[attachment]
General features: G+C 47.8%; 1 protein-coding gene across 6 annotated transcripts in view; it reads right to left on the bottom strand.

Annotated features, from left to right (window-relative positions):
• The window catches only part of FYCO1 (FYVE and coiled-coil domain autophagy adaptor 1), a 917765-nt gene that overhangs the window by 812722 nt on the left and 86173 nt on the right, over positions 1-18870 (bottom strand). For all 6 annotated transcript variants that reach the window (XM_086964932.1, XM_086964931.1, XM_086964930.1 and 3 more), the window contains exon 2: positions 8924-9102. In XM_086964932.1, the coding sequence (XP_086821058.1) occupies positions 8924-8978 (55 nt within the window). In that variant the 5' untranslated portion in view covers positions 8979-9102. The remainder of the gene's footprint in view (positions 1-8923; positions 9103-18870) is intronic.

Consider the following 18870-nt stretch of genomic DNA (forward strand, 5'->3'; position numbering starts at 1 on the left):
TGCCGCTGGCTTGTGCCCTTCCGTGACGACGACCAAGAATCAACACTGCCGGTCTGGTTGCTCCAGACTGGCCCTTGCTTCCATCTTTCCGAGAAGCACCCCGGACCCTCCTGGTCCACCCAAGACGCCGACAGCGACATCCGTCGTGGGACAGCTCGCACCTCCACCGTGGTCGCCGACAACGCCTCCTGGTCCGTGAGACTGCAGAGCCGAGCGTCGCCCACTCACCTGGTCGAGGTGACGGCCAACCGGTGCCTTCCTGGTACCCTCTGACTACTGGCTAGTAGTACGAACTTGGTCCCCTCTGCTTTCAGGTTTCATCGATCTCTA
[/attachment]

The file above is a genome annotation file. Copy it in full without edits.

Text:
General features: G+C 47.8%; 1 protein-coding gene across 6 annotated transcripts in view; it reads right to left on the bottom strand.

Annotated features, from left to right (window-relative positions):
• The window catches only part of FYCO1 (FYVE and coiled-coil domain autophagy adaptor 1), a 917765-nt gene that overhangs the window by 812722 nt on the left and 86173 nt on the right, over positions 1-18870 (bottom strand). For all 6 annotated transcript variants that reach the window (XM_086964932.1, XM_086964931.1, XM_086964930.1 and 3 more), the window contains exon 2: positions 8924-9102. In XM_086964932.1, the coding sequence (XP_086821058.1) occupies positions 8924-8978 (55 nt within the window). In that variant the 5' untranslated portion in view covers positions 8979-9102. The remainder of the gene's footprint in view (positions 1-8923; positions 9103-18870) is intronic.

Consider the following 18870-nt stretch of genomic DNA (forward strand, 5'->3'; position numbering starts at 1 on the left):
TGCCGCTGGCTTGTGCCCTTCCGTGACGACGACCAAGAATCAACACTGCCGGTCTGGTTGCTCCAGACTGGCCCTTGCTTCCATCTTTCCGAGAAGCACCCCGGACCCTCCTGGTCCACCCAAGACGCCGACAGCGACATCCGTCGTGGGACAGCTCGCACCTCCACCGTGGTCGCCGACAACGCCTCCTGGTCCGTGAGACTGCAGAGCCGAGCGTCGCCCACTCACCTGGTCGAGGTGACGGCCAACCGGTGCCTTCCTGGTACCCTCTGACTACTGGCTAGTAGTACGAACTTGGTCCCCTCTGCTTTCAGGTTTCATCGATCTCTA